The Myth of Moisturizers

  • Peak Rejuvenation   •   January 14, 2016

“Dr. Williams, I need help. I have dry skin. I’ve used every moisturizer out there including the Chanel moisturizer made with vanilla beans from Madasgar, and NOTHING is working. To top it off, my skin is now drier and more wrinkled than ever!”

I’ve heard similar stories to this a thousand times.

If you listen to advertisements on the tv or the beauty consultant at the department store counter, you’d think that the secret is that you haven’t been using the “right” moisturizer.

Let me tell you right now and here: moisturizers are over-hyped and oversold. But why?

We have lost sight as a society of the length and breadth of schooling and education that doctors endure.

Let’s take a walk down medical board lane. As a Board Certified Plastic Surgeon who completed 9 years of post-graduate training, I have taken my share of tests and board exams. That process has afforded me certain expertise. Because of my licensing process, the FDA and DEA award me certain rights as a clinician…one being the ability to recommend what my patient needs in order to achieve their goal, not simply what will put a dollar in my pocket. As a result of my training, I have numerous tools (including he ability to prescribe treatments) in my bag to give you the very best recommendations and treatments. Moisturizers are not my only tool.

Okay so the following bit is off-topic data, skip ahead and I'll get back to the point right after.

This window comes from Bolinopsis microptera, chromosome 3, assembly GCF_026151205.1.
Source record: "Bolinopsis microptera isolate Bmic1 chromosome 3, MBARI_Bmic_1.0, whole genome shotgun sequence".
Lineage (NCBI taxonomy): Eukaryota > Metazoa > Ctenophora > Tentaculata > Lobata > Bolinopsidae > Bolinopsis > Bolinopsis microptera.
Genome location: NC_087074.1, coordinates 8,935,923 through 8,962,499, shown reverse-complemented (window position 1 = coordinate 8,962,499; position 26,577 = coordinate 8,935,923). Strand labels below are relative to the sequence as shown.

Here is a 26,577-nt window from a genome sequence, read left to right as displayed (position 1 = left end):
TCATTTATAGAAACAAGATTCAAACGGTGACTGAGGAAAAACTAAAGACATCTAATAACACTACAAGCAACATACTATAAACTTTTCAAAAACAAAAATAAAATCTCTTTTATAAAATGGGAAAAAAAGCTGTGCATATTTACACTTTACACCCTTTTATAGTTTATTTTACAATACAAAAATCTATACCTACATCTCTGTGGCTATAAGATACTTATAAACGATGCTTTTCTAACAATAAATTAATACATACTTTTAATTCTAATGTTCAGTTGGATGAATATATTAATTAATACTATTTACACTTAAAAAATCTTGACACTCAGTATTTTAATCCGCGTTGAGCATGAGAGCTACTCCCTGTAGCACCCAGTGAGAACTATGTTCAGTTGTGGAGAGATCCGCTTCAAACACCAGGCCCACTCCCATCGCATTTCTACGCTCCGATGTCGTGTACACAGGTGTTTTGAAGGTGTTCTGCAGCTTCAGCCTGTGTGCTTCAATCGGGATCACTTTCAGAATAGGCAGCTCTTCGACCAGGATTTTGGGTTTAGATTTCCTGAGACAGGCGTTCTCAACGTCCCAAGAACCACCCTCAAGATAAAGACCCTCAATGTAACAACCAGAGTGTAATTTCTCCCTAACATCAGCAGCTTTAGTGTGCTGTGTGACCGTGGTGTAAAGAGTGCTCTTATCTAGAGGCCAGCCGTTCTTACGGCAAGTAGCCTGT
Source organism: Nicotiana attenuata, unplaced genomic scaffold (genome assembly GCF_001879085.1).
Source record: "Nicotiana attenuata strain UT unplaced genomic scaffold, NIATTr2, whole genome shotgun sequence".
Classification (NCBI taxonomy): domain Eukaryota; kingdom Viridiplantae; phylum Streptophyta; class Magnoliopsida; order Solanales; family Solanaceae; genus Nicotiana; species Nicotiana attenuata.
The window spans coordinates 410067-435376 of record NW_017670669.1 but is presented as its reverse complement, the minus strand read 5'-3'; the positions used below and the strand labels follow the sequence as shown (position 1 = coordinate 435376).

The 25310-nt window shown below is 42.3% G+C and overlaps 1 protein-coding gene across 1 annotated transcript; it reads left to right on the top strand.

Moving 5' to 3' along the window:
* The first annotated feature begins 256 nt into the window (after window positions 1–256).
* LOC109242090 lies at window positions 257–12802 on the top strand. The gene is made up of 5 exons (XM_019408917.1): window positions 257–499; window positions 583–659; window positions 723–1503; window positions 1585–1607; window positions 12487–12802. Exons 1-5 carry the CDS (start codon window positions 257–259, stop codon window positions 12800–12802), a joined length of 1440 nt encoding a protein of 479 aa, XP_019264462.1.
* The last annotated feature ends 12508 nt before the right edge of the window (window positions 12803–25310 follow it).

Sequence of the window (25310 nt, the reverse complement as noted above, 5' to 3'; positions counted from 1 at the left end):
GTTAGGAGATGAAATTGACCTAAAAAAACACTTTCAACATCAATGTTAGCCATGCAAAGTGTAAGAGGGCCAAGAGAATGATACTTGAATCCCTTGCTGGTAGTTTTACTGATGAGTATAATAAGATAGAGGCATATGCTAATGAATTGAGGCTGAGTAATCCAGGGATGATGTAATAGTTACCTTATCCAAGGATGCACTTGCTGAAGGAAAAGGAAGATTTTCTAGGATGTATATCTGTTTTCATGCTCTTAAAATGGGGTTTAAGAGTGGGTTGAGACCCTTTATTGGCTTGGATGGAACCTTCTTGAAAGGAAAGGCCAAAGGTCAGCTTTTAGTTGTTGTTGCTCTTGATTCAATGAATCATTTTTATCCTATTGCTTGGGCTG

Let’s think of it another way. If you are a manufacturer of a moisturizer, that is the extent of your “solution” to skin problems. You don’t have a medical license. You simply do not have the tools to recommend or prescribe anything else. So, what do you do to increase profits and satiate your investors? You’re going to make another moisturizer so I can capture more of the market. Since I began practicing Plastic Surgery, this is troubled me as a clinician.

Before we go any further, I would like you to read my blog on Melanocytes to get a good understanding of the skin structure.

Assuming you’ve read that, let’s move on. The epidermis (stratum corneum) is the outermost layer of 15-20 layers of dead skin cells which are void of nuclei or cellular function. Naturally, as you would assume, you need to slough these cells off over time. This sloughing process (exfoliation) is what occurs every time you towel off after a shower, use a scrub brush, etc.

The primary purpose of moisturizers is to moisten the skin. When you apply a moisturizer, it sits on top of the dead skin cells of the epidermis. This in turn makes the epidermal cells adhere more to the underlying cells which in turn makes them harder to exfoliate. As the cell layers of the epidermis build up, wrinkles start to look deeper. In addition, the added moisture from the moisturizer signals the sebaceous glands which are housed in the deeper dermis to slow down production because they think they have enough moisture. This down-regulation causes rebound dryness.